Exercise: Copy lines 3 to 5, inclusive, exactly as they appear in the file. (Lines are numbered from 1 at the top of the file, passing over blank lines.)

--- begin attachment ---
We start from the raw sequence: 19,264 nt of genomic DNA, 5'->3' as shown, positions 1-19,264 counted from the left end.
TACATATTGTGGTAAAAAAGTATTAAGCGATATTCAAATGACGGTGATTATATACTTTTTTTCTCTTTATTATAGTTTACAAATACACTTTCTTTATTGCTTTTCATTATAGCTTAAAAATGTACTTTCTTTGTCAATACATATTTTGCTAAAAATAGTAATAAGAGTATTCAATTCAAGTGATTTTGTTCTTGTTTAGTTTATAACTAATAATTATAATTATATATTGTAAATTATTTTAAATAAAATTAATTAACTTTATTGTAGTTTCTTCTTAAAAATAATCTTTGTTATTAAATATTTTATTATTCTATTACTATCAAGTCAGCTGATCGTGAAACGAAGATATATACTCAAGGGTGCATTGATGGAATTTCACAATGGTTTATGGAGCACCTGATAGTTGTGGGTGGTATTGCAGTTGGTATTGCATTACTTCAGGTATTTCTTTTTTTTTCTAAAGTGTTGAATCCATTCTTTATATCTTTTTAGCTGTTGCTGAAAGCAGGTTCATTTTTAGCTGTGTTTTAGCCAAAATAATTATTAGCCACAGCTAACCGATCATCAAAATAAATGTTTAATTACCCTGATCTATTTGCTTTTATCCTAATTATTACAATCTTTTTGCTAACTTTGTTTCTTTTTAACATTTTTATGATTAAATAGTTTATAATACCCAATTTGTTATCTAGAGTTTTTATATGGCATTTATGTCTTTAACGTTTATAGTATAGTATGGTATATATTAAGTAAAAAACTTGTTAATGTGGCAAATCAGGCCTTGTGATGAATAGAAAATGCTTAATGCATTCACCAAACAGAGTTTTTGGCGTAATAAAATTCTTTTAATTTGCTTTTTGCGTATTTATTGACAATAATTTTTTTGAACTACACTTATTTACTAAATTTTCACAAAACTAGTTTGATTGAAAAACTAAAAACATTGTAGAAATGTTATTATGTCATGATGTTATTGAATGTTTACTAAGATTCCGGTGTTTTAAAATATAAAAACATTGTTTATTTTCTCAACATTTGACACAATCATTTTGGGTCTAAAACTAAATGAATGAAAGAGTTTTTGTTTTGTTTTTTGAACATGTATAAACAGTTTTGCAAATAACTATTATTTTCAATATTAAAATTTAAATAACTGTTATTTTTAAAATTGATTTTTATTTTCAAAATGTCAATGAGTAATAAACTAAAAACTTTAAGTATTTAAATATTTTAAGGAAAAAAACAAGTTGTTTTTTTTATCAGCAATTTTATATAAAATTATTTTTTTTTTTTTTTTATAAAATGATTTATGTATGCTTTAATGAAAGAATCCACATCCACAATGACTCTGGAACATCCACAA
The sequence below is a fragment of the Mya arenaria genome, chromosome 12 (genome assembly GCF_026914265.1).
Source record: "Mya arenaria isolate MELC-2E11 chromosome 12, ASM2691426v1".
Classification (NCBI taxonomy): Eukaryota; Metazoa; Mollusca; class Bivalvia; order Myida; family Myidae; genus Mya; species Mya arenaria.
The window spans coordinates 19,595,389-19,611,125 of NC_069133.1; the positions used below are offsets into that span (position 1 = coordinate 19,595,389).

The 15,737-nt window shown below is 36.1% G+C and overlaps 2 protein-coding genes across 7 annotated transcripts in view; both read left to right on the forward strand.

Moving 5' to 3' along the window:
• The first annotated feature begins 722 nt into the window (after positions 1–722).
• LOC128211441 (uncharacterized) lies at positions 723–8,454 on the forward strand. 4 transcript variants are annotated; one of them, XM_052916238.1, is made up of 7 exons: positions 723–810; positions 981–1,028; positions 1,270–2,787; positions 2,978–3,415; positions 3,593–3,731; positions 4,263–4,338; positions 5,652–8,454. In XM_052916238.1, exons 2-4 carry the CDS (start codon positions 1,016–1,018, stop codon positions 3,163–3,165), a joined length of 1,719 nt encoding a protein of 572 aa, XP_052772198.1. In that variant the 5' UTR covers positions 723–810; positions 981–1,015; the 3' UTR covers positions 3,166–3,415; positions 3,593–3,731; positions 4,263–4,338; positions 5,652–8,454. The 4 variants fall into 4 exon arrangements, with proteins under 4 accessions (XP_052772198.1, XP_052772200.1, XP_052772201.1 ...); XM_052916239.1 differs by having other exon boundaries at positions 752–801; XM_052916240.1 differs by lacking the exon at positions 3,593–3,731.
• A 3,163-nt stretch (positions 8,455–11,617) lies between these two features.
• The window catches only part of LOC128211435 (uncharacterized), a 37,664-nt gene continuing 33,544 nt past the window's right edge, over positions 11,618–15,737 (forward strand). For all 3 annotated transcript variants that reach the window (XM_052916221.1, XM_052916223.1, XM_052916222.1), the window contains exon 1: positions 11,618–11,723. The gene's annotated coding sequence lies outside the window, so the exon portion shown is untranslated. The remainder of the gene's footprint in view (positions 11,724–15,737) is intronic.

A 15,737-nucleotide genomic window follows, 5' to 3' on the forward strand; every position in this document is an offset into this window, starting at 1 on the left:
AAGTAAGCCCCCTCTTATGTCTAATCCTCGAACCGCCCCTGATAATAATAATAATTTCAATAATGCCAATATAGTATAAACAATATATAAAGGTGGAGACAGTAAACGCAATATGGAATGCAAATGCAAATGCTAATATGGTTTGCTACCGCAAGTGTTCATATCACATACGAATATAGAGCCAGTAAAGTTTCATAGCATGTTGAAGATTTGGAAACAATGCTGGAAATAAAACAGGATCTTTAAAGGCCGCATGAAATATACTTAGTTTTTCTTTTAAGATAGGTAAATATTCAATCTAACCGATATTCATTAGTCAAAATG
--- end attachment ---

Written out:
The sequence below is a fragment of the Mya arenaria genome, chromosome 12 (genome assembly GCF_026914265.1).
Source record: "Mya arenaria isolate MELC-2E11 chromosome 12, ASM2691426v1".
Classification (NCBI taxonomy): Eukaryota; Metazoa; Mollusca; class Bivalvia; order Myida; family Myidae; genus Mya; species Mya arenaria.